Evidence to support exercise training guidelines for patients who have undergone bariatric surgery is exceedingly limited. The purpose of this preliminary study was to evaluate the feasibility of a 12-week supervised, resistance training (RT) program and its short-term effects on physical fitness and functional strength for this population. A total of 15 patients with morbid obesity who underwent bariatric surgery participated in this quasi-experimental study. Patients were divided into 2 groups: 7 patients (age: 53.6 ± 8.2 years, body mass index [BMI]: 37.7 ± 6.3 kg·m -2) in an RT program and 8 patients (age: 44.0 ± 9.7 years, BMI: 32.7 ± 4.2 kg·m -2) following usual care; no group characteristics were significantly different at baseline. Changes in body weight, body composition, (estimated, Ebbeling), flexibility (Sit-and-Reach Test), hand grip strength, and functional strength (sit-to-stand test [STS]) were assessed at baseline and after 12 weeks of follow-up. Adherence to RT was 84%, and no adverse events were reported. Both groups lost a significant amount of total body and fat mass; fat-free mass did not significantly change for either group. Flexibility and hand grip strength significantly improved in both groups; however, the improvements in flexibility for the RT group were significantly greater (p 0.040). Only the RT group exhibited significant improvements in (p 0.025) and functional strength, STS (p 0.002). In conclusion, supervised RT safely facilitates improvements in strength and physical functioning, increasing the patient's capacity to perform activities of daily living after bariatric surgery. © 2015 National Strength and Conditioning Association. Source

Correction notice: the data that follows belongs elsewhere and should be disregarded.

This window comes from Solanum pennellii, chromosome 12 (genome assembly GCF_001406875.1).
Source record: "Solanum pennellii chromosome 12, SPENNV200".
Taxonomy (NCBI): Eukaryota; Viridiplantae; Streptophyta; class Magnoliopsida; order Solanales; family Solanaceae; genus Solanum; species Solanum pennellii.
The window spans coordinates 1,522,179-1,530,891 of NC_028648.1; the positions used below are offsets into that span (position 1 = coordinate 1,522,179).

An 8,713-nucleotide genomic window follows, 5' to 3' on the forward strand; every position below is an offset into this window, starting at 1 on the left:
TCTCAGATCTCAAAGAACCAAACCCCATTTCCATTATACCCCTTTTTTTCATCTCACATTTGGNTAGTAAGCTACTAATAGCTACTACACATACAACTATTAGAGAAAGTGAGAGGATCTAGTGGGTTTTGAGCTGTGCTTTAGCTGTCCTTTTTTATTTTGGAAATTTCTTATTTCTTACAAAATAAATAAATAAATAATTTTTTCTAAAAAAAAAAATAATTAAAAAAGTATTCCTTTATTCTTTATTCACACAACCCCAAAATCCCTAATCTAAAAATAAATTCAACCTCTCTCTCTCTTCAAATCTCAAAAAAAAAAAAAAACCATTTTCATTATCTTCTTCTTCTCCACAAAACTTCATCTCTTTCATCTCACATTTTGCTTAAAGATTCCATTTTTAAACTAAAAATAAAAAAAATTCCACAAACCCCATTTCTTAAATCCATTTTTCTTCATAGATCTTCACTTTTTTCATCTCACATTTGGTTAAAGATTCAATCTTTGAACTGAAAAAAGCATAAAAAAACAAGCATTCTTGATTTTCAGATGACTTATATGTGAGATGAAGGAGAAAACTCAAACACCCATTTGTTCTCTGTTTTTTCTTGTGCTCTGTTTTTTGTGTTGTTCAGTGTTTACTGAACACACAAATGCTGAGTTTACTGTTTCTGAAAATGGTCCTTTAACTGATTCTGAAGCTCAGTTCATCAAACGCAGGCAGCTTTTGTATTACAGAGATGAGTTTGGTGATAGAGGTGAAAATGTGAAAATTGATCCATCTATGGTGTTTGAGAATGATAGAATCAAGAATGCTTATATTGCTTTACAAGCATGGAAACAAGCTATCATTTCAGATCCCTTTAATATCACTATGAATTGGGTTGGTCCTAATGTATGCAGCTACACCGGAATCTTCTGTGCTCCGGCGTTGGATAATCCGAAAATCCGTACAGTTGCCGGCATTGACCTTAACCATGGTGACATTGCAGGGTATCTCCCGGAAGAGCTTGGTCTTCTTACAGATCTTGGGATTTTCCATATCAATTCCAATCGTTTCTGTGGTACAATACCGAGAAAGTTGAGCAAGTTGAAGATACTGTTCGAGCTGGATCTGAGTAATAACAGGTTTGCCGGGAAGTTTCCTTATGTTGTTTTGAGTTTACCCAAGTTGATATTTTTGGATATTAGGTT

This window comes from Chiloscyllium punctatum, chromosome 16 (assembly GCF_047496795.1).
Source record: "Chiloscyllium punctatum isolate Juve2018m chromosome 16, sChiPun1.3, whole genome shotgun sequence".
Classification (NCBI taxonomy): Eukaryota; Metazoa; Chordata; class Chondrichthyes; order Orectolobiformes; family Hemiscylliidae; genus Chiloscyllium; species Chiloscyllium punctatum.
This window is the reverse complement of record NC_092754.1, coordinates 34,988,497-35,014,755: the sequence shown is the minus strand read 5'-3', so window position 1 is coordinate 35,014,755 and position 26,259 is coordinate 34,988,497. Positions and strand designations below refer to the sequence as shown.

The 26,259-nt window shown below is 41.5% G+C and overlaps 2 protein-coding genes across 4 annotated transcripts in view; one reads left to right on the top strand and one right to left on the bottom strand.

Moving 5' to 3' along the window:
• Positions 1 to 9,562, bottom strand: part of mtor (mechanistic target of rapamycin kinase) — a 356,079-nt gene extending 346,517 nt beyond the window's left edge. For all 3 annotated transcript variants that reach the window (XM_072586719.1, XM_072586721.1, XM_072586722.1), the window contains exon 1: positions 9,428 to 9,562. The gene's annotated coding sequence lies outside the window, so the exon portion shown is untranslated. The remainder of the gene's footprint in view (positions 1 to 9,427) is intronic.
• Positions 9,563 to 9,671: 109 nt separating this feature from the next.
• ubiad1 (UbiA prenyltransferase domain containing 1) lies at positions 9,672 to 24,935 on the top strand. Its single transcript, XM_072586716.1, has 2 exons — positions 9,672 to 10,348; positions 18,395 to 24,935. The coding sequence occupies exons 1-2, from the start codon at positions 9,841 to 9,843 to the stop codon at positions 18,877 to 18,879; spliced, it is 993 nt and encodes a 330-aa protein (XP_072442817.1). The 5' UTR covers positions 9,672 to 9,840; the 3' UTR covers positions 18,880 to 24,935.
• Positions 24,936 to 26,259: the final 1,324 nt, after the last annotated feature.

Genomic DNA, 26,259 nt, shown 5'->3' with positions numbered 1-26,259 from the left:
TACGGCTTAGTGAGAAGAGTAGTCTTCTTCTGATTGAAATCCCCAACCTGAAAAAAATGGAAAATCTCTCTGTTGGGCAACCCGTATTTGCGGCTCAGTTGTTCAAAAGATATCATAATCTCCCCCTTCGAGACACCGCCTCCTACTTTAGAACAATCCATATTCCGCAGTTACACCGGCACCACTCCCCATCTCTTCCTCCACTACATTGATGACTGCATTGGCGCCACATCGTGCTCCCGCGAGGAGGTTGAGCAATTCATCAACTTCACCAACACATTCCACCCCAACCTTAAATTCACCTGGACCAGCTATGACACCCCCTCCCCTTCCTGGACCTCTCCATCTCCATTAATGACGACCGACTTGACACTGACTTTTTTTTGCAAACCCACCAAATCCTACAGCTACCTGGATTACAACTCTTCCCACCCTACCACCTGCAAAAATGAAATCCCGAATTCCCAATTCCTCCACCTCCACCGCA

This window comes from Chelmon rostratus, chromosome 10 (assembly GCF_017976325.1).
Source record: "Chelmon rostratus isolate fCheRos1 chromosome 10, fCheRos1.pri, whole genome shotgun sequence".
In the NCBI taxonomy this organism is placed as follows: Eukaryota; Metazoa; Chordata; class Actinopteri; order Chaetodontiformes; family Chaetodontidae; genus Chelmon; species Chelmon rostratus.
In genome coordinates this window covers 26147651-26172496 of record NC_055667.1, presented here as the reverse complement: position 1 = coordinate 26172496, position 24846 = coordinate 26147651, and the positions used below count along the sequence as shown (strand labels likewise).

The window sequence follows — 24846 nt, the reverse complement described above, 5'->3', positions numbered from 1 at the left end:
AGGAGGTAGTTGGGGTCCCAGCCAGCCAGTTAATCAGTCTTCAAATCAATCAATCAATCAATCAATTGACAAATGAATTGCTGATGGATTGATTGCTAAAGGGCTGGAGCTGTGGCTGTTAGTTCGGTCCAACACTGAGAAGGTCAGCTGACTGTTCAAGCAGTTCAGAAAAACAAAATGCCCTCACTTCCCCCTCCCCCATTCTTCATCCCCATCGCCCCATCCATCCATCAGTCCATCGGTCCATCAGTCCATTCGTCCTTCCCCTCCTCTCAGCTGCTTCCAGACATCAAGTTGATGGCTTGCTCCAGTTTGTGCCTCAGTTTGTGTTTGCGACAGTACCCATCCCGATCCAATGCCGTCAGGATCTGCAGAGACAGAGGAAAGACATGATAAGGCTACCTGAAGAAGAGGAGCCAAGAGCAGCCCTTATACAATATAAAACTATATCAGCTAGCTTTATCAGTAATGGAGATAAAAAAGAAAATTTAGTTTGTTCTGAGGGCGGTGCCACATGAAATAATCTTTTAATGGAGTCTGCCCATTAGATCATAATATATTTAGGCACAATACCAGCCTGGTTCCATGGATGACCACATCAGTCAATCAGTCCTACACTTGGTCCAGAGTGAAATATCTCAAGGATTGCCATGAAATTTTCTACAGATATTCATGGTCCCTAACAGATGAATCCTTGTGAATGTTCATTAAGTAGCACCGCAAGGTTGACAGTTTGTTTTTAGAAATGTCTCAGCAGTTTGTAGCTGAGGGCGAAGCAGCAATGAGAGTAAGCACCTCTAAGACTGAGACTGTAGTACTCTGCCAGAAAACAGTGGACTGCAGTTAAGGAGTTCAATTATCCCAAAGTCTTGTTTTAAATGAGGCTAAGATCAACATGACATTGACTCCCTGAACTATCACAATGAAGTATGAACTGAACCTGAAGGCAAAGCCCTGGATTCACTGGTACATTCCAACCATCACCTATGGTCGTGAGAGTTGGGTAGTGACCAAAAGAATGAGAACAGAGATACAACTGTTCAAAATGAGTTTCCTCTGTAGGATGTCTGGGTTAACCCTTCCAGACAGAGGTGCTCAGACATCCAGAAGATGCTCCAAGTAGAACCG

Feldman T.S.,University of Wisconsin - Stevens Point | Morris W.F.,Duke University
Journal of Ecology | Year: 2011